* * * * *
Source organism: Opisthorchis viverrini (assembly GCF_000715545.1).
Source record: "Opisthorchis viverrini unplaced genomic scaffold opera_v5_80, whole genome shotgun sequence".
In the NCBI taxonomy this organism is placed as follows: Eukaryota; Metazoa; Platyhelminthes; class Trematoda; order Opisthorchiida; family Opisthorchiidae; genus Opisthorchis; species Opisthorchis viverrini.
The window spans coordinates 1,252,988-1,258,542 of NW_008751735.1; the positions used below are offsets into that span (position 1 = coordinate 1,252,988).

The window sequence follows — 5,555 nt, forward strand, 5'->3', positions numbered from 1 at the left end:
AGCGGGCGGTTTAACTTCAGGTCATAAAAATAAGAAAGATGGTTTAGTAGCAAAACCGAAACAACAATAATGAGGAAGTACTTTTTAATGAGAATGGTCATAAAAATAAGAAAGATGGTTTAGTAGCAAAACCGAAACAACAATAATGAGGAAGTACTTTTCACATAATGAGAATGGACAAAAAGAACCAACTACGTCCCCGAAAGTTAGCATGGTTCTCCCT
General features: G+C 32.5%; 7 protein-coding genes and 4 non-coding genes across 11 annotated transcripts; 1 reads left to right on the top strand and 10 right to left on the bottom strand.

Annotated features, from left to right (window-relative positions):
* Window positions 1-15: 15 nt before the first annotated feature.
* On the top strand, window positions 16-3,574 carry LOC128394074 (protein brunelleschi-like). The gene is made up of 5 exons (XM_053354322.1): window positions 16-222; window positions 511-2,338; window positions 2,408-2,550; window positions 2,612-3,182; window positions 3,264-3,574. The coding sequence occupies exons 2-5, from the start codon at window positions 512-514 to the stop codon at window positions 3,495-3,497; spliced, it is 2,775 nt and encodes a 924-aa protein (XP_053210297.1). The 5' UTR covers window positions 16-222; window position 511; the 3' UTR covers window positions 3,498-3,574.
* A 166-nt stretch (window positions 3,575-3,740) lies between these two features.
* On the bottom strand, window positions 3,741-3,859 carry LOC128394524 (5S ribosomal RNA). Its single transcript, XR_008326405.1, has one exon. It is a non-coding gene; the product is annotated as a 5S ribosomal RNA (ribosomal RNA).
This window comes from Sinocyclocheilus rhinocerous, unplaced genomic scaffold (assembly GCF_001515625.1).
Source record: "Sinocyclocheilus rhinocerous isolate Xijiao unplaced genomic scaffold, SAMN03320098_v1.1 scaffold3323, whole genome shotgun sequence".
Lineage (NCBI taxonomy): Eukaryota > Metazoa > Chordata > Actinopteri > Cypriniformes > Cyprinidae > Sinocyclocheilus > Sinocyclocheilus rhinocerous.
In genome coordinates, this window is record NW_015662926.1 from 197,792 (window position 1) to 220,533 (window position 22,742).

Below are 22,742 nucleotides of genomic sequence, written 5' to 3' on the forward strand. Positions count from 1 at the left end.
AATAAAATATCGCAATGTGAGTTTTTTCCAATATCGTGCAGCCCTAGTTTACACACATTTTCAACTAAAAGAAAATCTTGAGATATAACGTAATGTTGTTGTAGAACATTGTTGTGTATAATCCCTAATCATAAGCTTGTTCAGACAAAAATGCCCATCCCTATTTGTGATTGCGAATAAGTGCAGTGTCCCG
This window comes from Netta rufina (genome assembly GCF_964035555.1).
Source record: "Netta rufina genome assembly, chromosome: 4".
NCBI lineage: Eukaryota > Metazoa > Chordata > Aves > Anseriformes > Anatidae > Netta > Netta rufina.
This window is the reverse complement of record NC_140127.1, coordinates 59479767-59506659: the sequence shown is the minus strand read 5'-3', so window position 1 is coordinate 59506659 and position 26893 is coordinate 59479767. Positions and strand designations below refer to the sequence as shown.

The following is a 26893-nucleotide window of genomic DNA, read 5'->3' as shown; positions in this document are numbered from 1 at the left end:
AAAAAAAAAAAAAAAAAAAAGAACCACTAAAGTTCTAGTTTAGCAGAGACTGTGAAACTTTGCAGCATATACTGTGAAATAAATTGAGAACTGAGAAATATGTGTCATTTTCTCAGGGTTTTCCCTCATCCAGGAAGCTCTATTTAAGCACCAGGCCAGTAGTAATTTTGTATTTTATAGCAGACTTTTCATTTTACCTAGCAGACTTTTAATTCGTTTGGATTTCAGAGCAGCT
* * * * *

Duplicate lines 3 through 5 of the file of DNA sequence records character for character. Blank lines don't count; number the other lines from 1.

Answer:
In the NCBI taxonomy this organism is placed as follows: Eukaryota; Metazoa; Platyhelminthes; class Trematoda; order Opisthorchiida; family Opisthorchiidae; genus Opisthorchis; species Opisthorchis viverrini.
The window spans coordinates 1,252,988-1,258,542 of NW_008751735.1; the positions used below are offsets into that span (position 1 = coordinate 1,252,988).

The window sequence follows — 5,555 nt, forward strand, 5'->3', positions numbered from 1 at the left end: